When pilots start out with their simulator training they often complain about how hard the sim is to fly compared with the real airplane. And this is true. The sim, despite being switch for switch and airspeed for airspeed identical to the airplane it is replicating, is not the airplane and you can tell. The very best (Level-D) simulators are very good at what they do, but they still land a bit strangely, they still give G-force feedback in sometimes unexpected ways when doing maneuvers, and they still demand much better performance if pilots want to get the same results as in the airplane.
When you think about it, we really do want the sim to be more demanding, so when we emerge from it, we are better pilots than we’d otherwise be.
The downside, however, is obvious. Give it half a chance and the sim will ruin your day. No pilot coming to a training center for the first-time type rating escapes unscathed. That is part of the beauty of it, though. The challenge is great and the attention and performance have to be too.
Still, the truth is, pilots who want to get their type at a training center will have to do battle with the sometimes fiendish peculiarities of the machines in which we train. The good news is, the challenges of the sim can be conquered. The even better news is there’s a lot to be learned from it.
Who Needs It?
As you probably know, a type rating is required for any large airplane (over 12,500 pounds) and for any turbojet airplane regardless of its weight. Almost always, the type-rated pilot needs an instrument rating too. There are exceptions, such as the Ford Tri-Motor, for which a pilot can get a VFR type rating. While weight is defining on the top end, at the lower end it’s not. Even though the Eclipse 500 weighs just 6,000 pounds, a pilot needs a type rating for it. That means passing a check ride, which in many airplanes can be done right in the Level-C or Level-D simulator. One can, of course, train in an actual airplane. In some cases, that might be the only option. In other cases, pilots who already own the airplane will sometimes choose to train exclusively in it. I’d recommend against that, though, simply because there are too many things you can do in a sim, like a dual-engine failure on climb-out — that you probably don’t want to try in the real airplane.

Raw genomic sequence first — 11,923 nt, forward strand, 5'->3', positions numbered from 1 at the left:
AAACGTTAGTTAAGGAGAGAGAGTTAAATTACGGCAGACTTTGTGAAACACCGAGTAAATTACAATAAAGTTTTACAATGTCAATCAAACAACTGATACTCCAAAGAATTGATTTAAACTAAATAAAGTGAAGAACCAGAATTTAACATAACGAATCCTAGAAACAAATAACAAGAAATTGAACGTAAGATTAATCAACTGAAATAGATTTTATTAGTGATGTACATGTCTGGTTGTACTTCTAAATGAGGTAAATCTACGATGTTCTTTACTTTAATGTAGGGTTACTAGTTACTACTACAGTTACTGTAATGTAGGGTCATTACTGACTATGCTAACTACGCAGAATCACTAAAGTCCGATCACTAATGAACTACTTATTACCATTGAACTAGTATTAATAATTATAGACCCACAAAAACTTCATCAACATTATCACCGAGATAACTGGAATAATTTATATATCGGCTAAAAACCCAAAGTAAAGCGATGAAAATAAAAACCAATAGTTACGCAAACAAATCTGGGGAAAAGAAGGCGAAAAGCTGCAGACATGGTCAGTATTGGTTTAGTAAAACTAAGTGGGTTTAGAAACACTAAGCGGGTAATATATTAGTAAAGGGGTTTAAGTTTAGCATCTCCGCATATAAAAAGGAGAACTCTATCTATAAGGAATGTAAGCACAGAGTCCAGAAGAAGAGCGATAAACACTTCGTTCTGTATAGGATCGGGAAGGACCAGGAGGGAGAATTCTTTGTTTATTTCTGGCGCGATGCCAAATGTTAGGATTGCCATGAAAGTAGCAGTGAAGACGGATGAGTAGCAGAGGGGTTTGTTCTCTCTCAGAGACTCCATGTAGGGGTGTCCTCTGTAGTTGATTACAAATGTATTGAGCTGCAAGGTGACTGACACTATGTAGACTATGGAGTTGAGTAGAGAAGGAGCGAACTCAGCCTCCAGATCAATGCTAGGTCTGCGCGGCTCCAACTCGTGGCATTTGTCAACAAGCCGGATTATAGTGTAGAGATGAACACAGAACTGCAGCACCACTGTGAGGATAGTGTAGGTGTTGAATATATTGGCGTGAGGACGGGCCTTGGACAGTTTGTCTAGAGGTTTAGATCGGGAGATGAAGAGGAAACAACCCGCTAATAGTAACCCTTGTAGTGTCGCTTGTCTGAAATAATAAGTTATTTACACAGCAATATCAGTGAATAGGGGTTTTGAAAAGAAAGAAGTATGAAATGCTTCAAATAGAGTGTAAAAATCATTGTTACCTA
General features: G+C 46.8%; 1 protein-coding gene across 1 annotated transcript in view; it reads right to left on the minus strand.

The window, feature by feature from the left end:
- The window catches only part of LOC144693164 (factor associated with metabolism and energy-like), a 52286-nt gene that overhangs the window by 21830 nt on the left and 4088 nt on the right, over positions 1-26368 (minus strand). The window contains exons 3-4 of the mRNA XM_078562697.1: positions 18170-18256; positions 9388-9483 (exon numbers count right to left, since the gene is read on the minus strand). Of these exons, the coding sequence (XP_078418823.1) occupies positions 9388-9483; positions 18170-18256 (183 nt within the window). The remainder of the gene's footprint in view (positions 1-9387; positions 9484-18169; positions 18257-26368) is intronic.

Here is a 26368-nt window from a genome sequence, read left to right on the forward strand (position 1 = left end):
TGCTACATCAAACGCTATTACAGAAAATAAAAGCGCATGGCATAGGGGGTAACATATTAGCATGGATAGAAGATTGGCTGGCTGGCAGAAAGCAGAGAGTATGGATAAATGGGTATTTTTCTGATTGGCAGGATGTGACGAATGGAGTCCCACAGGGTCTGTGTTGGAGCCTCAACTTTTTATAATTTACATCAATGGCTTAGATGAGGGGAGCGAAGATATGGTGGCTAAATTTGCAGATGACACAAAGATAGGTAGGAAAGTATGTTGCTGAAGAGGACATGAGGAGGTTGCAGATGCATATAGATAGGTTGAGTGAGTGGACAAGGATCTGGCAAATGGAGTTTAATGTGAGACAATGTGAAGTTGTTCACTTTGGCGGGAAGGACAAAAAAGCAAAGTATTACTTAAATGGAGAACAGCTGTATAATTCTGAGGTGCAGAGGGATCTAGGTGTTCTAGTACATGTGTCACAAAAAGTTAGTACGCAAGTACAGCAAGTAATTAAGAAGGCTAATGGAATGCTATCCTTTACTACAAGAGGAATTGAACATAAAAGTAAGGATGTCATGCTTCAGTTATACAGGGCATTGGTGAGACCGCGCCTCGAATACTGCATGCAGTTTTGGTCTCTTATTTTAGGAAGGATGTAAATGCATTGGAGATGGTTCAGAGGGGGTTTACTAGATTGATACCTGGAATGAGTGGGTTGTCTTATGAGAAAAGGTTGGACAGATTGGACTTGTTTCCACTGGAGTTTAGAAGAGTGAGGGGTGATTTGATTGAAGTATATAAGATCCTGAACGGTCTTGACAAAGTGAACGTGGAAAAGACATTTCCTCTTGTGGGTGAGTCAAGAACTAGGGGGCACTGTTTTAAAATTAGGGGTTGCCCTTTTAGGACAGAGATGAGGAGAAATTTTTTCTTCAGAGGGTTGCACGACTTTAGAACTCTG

For those people looking to get that coveted single-pilot certification, it’s much more dependent, actually, on the hardware than the pilot. Depending on the pilot’s experience, there might be limitations on the type rating obtained in the sim, including additional time, normally 15 to 25 hours, flown with a qualified mentor pilot. Smart first-time type-rated pilots coming out of the sim wouldn’t have it any other way. As with any rating, after getting typed, there’s still a lot to learn.
The phantom regulatory presence here is the aviation insurance industry, which smartly sees to it that newly type-rated pilots, if they or their company wants insurance, get additional experience after coming out of training.